12 months on.

A stiller Autumn night pauses the street, as crickets chirping to nature’s heartbeat is met by a subtle acoustic country track playing. A year has passed since the first blog, as new memories become stored to make our house a home. So, what have I learnt?

History will emerge

In the hallow halls of an old orphanage in Parramatta, the mood dulled down as the walls began to speak. A recollection from a partially explored article reminded me of my connection to this place. Meanwhile, Black Mary’s story guides the path along the Sydney route.

In Gloucester, my Grandfather’s old workplace has become a hardware store. Old photographs remind me of the hope here, the aspirations for a better life in support of family. Our history lives on, with time kept forever in these ancient lands.

Trust the process

The rush of the city streets often overtake my intuition, challenging me to find patience in the bustling streets or overcrowded concrete blocks. I find it easy to get caught up, noticing myself aspiring back to the fast cars and caffeine filled meeting lifestyles. Deep down I know I’m not geared that way, but the sirens and hustle enthralls me, demanding its place.

At home, things steadily play their role and mold to their place. It’s a different type of pace, but one I resonate with. Here, I can wait, persevere and reflect. The process is guiding me to where I need to be, taking me to places in the world I never thought possible, teaching me lessons unknown. From the streets of Jakarta, a stage in New Zealand or a conversation about future plans- it all adds up.

It’s so important to give back

My family are my biggest rockstars, taking the time to teach me, showing me how to act. As a child, I watched them hustle their way from nothing, only to lose it again and fight all over again. Despite having nothing at times, Mum and Dad always gave back. Always.

Being back home, I feel like it’s my duty to give back. Each chance an opportunity to break a stereotype, or have a chat with a bunch of old ladies who tell me about my Grandfather. Nothing makes me happier than to share what I can with those who make a difference bigger than me. With my parents willingness to give etched in my mind, I know to always give back.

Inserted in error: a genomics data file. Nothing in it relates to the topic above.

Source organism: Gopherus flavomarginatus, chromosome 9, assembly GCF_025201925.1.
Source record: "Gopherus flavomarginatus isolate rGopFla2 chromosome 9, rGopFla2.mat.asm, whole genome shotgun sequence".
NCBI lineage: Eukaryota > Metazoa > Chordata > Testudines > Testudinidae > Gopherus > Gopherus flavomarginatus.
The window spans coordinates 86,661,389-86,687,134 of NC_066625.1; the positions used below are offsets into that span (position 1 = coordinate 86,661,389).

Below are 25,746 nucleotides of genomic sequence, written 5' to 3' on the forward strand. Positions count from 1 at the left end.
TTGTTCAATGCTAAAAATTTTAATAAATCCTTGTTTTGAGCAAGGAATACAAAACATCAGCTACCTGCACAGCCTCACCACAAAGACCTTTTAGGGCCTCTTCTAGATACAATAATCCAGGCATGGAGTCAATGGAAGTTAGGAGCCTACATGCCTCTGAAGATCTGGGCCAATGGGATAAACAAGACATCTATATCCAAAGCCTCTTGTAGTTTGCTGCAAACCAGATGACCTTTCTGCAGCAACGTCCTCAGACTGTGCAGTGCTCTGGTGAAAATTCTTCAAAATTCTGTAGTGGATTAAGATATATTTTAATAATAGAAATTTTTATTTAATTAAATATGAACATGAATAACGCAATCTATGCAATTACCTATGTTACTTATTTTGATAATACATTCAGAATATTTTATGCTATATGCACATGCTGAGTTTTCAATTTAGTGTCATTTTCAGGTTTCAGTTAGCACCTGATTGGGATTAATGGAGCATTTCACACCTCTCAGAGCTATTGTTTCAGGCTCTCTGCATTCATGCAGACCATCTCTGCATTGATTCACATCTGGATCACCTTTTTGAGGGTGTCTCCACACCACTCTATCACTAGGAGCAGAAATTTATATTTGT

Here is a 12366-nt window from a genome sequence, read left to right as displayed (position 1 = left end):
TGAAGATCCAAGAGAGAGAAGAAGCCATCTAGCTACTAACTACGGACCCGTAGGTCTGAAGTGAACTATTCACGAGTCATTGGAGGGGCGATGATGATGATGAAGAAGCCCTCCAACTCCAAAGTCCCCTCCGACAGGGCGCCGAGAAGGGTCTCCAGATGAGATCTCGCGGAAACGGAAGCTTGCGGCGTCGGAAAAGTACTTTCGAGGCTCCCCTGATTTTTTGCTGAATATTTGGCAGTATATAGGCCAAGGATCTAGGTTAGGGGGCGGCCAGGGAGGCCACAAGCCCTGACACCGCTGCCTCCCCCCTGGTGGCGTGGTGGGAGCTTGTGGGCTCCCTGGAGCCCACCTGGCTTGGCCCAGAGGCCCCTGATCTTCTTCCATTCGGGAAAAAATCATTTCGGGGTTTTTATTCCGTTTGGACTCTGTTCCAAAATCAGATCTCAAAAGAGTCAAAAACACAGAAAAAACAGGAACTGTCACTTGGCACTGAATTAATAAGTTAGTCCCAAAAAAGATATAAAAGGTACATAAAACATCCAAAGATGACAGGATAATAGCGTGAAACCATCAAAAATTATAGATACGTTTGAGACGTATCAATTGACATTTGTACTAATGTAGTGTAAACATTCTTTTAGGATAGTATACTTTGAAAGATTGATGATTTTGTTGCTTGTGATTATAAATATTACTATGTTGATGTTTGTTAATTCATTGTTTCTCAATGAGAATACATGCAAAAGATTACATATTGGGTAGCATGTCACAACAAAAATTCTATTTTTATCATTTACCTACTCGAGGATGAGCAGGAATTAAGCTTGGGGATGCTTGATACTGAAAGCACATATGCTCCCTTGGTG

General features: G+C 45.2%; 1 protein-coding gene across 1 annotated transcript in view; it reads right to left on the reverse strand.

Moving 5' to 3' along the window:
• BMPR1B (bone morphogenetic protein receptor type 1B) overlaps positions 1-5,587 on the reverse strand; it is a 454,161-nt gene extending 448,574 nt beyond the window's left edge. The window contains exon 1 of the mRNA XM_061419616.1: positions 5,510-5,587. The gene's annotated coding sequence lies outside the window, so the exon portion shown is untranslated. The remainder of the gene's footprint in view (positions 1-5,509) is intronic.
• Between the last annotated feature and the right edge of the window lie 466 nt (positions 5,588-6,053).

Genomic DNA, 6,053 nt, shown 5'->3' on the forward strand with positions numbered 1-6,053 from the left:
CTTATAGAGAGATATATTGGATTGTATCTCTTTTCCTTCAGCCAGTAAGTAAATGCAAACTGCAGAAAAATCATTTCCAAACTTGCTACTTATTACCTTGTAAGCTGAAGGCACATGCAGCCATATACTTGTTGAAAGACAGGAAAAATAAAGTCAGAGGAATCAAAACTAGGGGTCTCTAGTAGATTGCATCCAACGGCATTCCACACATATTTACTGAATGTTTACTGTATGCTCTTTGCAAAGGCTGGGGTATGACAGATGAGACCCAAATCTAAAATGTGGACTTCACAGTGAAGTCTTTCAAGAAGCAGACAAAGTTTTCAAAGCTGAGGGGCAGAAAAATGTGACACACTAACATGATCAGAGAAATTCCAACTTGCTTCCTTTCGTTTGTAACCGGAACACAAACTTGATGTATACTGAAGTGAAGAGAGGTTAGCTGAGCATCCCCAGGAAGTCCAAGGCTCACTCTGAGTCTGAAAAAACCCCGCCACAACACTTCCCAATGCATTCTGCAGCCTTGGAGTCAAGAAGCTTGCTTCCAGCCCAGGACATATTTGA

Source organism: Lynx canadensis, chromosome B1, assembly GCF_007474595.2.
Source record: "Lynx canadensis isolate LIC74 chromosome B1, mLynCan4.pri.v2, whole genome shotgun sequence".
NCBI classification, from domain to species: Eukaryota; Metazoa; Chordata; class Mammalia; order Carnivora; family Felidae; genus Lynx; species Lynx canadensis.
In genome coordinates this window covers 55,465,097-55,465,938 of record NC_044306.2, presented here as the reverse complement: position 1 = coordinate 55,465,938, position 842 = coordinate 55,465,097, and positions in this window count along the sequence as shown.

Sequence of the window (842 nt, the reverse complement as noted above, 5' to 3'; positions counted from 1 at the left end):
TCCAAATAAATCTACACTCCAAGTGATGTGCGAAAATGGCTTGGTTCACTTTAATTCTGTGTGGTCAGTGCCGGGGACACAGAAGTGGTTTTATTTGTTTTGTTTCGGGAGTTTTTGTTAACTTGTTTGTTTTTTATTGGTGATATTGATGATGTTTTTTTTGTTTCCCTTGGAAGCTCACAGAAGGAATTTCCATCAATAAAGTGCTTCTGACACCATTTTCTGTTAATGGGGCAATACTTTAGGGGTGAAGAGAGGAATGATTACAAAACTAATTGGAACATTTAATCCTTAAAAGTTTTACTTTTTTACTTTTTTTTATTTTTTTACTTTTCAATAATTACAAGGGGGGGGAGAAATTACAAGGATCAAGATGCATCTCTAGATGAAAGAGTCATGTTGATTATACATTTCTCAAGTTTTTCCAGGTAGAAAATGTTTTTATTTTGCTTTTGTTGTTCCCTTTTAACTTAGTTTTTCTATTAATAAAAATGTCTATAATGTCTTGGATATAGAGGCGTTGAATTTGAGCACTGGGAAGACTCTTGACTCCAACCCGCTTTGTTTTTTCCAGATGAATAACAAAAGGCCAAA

Play like a kid

Taking time to skip rocks on the Barrington River, or playing a game as part of our board meeting for Intrepid Landcare, opened my eyes to the past. While here, at home, I am relaxed, my mind is often rambling about some crazy concept.

Spending time learning through play, focusing intently on a task of nothing or just fulling switching off in nature, makes a massive difference. I’ve found clarity in these times, now bombarded by our bouncing puppy.

Culture and family is everything

I am Worimi, a word firmly etched into the skin of my body, blood flowing in my veins and the sweetest Gloucester air filling my lungs. It’s who I am, why I live and my future. It’s the guidance for better tomorrows, the truth of troubled pasts and the reality of now. It’s always constant, always there.

Spending more time on country, more time with family, inspires the senses and mind. This is my world. Everything.

By God, I want to farm

Farming to me is a legacy, an act of passion built over time with common optimism. While I always want the mental stimulation gained from the city streets, out on the farm is where I see myself in the future. In the paddock, with nature, I belong.

Whether its back riding shotgun in the ute with Nan, at a show with Loryn, walking the paddocks in Nabiac with Dad or the optimistic dreams that inspire me at night, farming is why I exist.

The past twelve months has cemented some views, taught me lots and got me fired up for the future. All just part of this crazy Corporate Country life.

Hooroo, and until next week.


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